And we’re the ones writing it off

One my favorite all-time Seinfeld moments is when Kramer tries to convince Jerry to blame his broken stereo on the Post Office, which leads to this exchange:

Kramer: It’s just a write-off for them.

Jerry: How is it a write-off?

Kramer: They just write it off.

Jerry: Write it off what?

Kramer: Jerry, all these big companies, they write off everything.

Jerry: You don’t even know what a write-off is.

Kramer: Do you?

Jerry: No, I don’t.

Kramer: But they do. And they’re the ones writing it off.

“Write it off what?” is something my wife and I say to each other every time we hear the phrase “write it off.” We say it a lot to each other during this glorious time of year, tax season.

I have no idea what I am doing tax-wise. I realize many people say that, but I truly have no clue. I have no general concept of what “doing taxes” even means, and why a system is in place that requires the taxpayer to personally go back and account for errors pertaining to what he or she is paying the government. Thanks a lot, Obama!

So many questions. First, what is a W2? Is it different from a 1098? I got peanut butter on my W2. Is my dog a dependent? Do I need to report the $1.93 of interest I made on my checking account? I donated my old hip-hop CDs to St. Vincent de Paul, approximate value: $1,000. I forgot to get a receipt. Now what?

Those valid questions aside, I am personally not very complicated from a tax perspective Writing pointless weekly columns about subjects like cleaning my colon and not being able to comprehend simple tax law is not as lucrative as one might imagine. My wife, on the other hand, has a job that requires her to file for many tax write-offs, which is difficult because: write it off what?

We have a basic understanding of what she can include tax-wise, but every year something happens to complicate matters, mostly when my wife comes home and says, “Okay so I just talked to (co-worker X), and she said that SHE writes off the apps she buys for her iPad because she uses them for work. Am I doing that? Can I do that? Find out like, now please.”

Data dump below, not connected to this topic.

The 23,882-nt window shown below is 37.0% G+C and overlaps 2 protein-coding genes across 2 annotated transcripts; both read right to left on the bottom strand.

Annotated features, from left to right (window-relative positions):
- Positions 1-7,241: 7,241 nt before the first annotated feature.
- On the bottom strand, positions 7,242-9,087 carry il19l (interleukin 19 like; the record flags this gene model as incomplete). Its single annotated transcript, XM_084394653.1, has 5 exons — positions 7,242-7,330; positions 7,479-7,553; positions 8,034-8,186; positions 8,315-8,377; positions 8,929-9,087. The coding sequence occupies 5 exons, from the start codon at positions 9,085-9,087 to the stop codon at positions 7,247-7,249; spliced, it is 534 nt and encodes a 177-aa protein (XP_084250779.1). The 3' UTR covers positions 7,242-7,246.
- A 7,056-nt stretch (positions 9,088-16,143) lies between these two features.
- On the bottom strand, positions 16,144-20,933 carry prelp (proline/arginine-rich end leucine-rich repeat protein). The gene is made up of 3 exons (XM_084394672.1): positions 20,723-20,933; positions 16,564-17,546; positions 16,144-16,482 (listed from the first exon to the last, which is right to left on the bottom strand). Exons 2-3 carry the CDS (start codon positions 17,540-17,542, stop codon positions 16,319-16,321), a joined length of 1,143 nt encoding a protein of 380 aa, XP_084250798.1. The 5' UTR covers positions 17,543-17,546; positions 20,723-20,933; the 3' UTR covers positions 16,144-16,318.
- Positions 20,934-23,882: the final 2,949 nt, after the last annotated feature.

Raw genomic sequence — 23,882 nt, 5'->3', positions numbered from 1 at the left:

This means I have to call or send an email to our CPA. “Hi, quick question—can my wife write off 99-cent apps she buys for her iPad if she uses them for work?” What I really require is a simple yes or no answer, but I’ll get a response like, “Well it depends, according to Section V, Article 8.7 of the Tax Constitution …” but I have already stopped listening/reading by that point. Then when my wife asks for the answer I will either a) shrug my shoulders or b) say, “Yes!” and then take no subsequent action.

This is just one example, but it leads to the annual feeling that we’re not getting back as much as we possibly can. That is probably not the case—I’m pretty sure I get all the big stuff in there—but whenever our tax return is not $10 million, my wife will dejectedly say, “That’s it? Did you submit for the apps?”

I am currently in the middle of this annual song and dance. It took me a while, but I got every piece of paperwork filled out, and calculated all the necessary totals, and had it all in one big, organized folder for our CPA. It was at this point my wife handed me a pile of receipts and said, “Did I give these to you yet, for taxes?”

I threw them away. Please don’t tell her.

Note: This column appears in the 2/21 issue of The Glendale Star and the 2/22 issue of the Peoria Times.